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Nathaniel Beau Hancock named the winner of the 2014-2015 Ellen Forman Memorial Award

DSC_0484_3   Photo by Bill Hebert copy-red
***Photo Credit Bill Hebert

NATHANIEL BEAU HANCOCK has been named the winner of the 2014-2015 Ellen Forman Memorial Award. The award consists of a $2,000 cash prize and production costs for setting a work on the dance company at Drexel University during the 2014-2015 academic year.

The Ellen Forman Memorial Award supports Philadelphia-area choreographers by giving them the opportunity to set a work on Drexel University’s Dance Ensemble as part of the Drexel Dance Program. Award decisions are made by the EFMA Advisory Committee. Since its establishment in 1991, the Fund has granted 19 awards. The Ellen Forman Memorial Fund, a component fund administered by The Philadelphia Foundation, also has endowed a dance studio in Ms. Forman’s name at Drexel University; Drexel is a co-sponsor of this award.

Beau Hancock earned his MFA in Dance from Temple University, where he was a University Fellow and Rose Vernick Choreographic Achievement Award recipient. He also has a BA in Dance and American Studies from the University of Kansas, and was a founding member of the Bowery Dancers, a Lawrence, Kansas-based movement collective.  In 2009, he won the Cleveland Art Prize/Kathryn Karipides Scholarship, a national prize for summer dance study.  As a choreographer, he frequently collaborates with Eleanor Goudie-Averill as the company Stone Depot, most recently presenting a new work in the Philadelphia International Festival of the Arts.  As a performer, Beau has had the pleasure to work with Ben Munisteri Dance Projects, Kathy Dunn Hamrick Dance Company, Douglas Dunn and Dancers, Merian Soto/Performance Practice, Nichole Canuso Dance Company, Bronwen MacArthur Dance Project, Kun-Yang Lin and Dancers, Subcirlce, and Miro Dance Theatre. In 2012-2013, he was a nEW Festival Artist-in-Residence, a Dance USA/Philadelphia Polish Exchange Artist, a PEW Fellowship Nominee, and a “Rocky” Award Recipient.  He is currently a Visiting Assistant Professor of Dance at Rowan University.

The Ellen Forman Memorial Fund was established by friends and colleagues under the auspices of The Philadelphia Foundation in memory of Ellen Forman, a dancer and choreographer, who died before her time in 1990 at the age of 45. Ms. Forman co-founded the South Street Dance Company, one of Philadelphia’s first professional modern dance companies. This ground-breaking company received support from the Pennsylvania Council on the Arts, Pew Memorial Trust and William Penn Foundation. For over a decade, SSDC presented new works in Philadelphia. As part of her belief in education and outreach to students, Ellen created a workshop program combining dance, theatre and visual arts in conjunction with Young Audiences. Among many accomplishments, she is known for her production of a series of annual concerts called Body/Language which were staged at the Painted Bride Arts Center, and for her tribute to Isadora Duncan, an exemplification of her love of both the movement and the music.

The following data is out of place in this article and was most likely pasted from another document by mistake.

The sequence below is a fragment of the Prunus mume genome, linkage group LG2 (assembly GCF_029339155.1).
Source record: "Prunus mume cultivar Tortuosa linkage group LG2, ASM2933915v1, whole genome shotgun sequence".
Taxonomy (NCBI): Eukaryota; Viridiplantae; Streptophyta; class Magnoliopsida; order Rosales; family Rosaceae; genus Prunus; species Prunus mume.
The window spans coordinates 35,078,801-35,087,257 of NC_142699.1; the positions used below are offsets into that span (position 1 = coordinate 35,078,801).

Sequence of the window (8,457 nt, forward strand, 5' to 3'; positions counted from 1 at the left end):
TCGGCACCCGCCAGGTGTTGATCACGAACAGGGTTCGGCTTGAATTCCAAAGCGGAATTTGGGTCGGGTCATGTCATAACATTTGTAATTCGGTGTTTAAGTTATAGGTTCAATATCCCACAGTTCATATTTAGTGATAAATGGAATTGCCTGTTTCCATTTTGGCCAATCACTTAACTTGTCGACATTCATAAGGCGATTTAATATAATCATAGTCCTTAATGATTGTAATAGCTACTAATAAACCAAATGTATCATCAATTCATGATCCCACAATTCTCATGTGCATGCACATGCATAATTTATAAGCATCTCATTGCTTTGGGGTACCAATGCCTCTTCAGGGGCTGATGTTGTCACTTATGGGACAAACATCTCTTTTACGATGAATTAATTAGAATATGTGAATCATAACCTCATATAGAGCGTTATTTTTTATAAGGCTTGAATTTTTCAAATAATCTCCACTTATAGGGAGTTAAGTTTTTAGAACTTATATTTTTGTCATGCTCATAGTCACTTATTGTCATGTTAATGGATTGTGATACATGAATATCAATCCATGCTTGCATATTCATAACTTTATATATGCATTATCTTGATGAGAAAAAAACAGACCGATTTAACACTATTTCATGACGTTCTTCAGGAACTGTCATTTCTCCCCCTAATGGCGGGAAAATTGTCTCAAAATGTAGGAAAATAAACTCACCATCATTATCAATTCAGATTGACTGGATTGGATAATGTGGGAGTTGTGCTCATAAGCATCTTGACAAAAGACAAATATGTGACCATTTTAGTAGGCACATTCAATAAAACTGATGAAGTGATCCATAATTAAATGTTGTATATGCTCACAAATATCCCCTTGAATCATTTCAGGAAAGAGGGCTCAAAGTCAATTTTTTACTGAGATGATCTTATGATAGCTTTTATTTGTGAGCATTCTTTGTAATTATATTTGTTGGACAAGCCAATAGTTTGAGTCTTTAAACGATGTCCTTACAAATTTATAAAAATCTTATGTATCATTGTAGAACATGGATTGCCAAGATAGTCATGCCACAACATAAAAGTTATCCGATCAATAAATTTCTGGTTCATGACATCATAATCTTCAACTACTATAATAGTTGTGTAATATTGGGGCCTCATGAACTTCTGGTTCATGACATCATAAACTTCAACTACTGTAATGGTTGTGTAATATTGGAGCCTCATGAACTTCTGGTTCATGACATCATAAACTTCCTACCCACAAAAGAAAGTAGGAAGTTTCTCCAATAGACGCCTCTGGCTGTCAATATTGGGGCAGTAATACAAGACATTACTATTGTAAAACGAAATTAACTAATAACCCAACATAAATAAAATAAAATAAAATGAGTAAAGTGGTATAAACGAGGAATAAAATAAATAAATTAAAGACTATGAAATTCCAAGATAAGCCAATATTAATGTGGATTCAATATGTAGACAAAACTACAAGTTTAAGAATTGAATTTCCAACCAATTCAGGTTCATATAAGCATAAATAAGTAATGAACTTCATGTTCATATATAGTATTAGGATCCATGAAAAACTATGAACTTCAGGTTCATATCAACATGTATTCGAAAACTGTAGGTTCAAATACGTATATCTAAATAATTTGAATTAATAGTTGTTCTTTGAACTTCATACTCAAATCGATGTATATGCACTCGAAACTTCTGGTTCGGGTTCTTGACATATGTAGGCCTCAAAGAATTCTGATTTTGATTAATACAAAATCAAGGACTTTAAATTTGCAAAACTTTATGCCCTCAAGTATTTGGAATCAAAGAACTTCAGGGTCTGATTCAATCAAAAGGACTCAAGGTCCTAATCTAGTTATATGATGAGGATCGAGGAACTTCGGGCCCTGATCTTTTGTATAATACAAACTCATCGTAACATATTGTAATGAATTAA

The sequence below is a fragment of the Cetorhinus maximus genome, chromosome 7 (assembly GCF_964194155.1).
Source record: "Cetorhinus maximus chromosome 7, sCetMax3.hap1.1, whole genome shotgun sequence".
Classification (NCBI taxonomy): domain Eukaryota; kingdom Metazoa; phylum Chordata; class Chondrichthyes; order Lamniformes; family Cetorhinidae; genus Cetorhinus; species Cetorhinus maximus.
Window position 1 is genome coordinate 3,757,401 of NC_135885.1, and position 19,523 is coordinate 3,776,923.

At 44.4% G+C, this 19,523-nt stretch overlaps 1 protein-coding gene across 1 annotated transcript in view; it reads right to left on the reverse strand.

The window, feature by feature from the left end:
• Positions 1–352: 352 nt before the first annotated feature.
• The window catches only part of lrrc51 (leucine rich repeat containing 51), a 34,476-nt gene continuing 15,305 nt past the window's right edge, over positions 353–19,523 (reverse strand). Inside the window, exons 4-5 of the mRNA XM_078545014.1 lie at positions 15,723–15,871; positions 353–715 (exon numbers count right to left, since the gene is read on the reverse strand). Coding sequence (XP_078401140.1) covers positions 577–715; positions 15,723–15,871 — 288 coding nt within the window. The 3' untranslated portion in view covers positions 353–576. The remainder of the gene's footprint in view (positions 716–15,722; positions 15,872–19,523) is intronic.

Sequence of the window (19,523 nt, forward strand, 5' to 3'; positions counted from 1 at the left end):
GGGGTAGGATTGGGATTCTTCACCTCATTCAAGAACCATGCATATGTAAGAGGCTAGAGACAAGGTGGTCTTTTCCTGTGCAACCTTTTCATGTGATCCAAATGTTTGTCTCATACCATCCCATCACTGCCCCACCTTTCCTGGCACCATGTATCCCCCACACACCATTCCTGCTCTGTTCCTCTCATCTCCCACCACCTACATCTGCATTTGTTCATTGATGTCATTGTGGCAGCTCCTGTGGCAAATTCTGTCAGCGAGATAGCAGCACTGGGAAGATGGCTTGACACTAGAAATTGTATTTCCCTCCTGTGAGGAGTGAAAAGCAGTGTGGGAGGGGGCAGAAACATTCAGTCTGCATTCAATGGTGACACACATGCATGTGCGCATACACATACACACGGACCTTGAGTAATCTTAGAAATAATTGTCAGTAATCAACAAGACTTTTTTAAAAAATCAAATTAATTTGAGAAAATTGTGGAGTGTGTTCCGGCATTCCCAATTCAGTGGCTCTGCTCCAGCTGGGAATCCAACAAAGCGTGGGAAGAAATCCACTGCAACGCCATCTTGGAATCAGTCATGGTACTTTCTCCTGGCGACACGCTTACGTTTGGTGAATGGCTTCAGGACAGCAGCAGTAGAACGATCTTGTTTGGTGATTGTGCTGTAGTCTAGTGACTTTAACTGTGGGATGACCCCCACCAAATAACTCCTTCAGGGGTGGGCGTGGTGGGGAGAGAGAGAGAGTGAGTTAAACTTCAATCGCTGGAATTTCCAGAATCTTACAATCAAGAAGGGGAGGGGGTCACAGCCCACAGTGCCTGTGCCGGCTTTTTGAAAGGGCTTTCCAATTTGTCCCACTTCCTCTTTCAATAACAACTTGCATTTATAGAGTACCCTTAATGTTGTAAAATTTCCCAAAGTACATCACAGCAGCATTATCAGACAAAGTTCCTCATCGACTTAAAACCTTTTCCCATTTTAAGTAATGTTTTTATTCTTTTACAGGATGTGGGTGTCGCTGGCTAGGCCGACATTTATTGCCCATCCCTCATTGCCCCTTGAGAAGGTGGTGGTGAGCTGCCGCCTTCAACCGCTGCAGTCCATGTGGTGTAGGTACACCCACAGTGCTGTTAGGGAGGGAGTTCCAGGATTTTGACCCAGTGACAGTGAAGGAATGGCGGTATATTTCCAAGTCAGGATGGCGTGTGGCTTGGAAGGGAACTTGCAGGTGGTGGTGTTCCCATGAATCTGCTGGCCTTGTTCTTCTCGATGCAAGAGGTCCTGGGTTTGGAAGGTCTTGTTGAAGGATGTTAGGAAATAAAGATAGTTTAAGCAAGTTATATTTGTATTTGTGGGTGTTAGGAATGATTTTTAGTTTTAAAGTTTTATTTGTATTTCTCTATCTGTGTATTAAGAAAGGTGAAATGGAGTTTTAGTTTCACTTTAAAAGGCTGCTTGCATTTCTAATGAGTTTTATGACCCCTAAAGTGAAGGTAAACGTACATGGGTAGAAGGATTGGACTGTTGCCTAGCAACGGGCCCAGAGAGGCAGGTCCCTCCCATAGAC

Since 1918, The Philadelphia Foundation has linked those with financial resources to those who serve societal needs. It is the region’s community foundation, serving Bucks, Chester, Delaware, Montgomery and Philadelphia counties. By growing the 900 funds established by its donors and distributing $20 million annually in grants and scholarships to effective nonprofit organizations, The Philadelphia Foundation improves Southeastern Pennsylvania’s quality of life. The Foundation helps build healthy communities, strengthen children and families, advance economic opportunities and enhances culture and recreation. For more information visit www.philafound.org

- Steven Weisz

Founder & Editor
While not a dancer himself, Weisz’s love for the arts and dance started as a child growing up in New York City. With parents, who were strong supporters of the arts and part of a community with an incredible array of notable artists in music, dance, theater and fine arts, Weisz’s access and affinity for the performing arts took root. Upon attending college in Philadelphia at the University of Pennsylvania in the mid 70’s, Weisz started performing as a puppeteer, magician, juggler and fire eater as a means of supplementing his income. This soon grew in to what became Rainbow Promotions Inc., one of the largest entertainment and special events producers in the region. It was here that he began to promote and book dance for major events throughout the city. Many of the dancers he worked with in the early days of his company are now major choreographers in Philadelphia. At the same time, Weisz’s interest in computers and the early developments of what is now known as the Internet, led him to also start another company, Delaware Valley On Line, which became one of the first regional ISPs. It was this combination of event production, internet development and event marketing that led him to examine the use of the internet as a means to promote the arts. Dance continued to be a major interest for Weisz and in 2005 he founded PhiladelphiaDANCE.org as a major online resource to promote dance in the city. It was soon after that the Dance Journal was also founded as a way to provide an outlet for writing on a range of topics that encompass the ever growing and emerging dance community in the region. Weisz continues to run both PhiladelphiaDANCE and The Dance Journal on purely a voluntary basis with no income derived from any of his projects. He is also the Artistic Director of Graffito Works, a unique platform for dancers and performing artists to create site-specific work and to make it readily accessible to the public.

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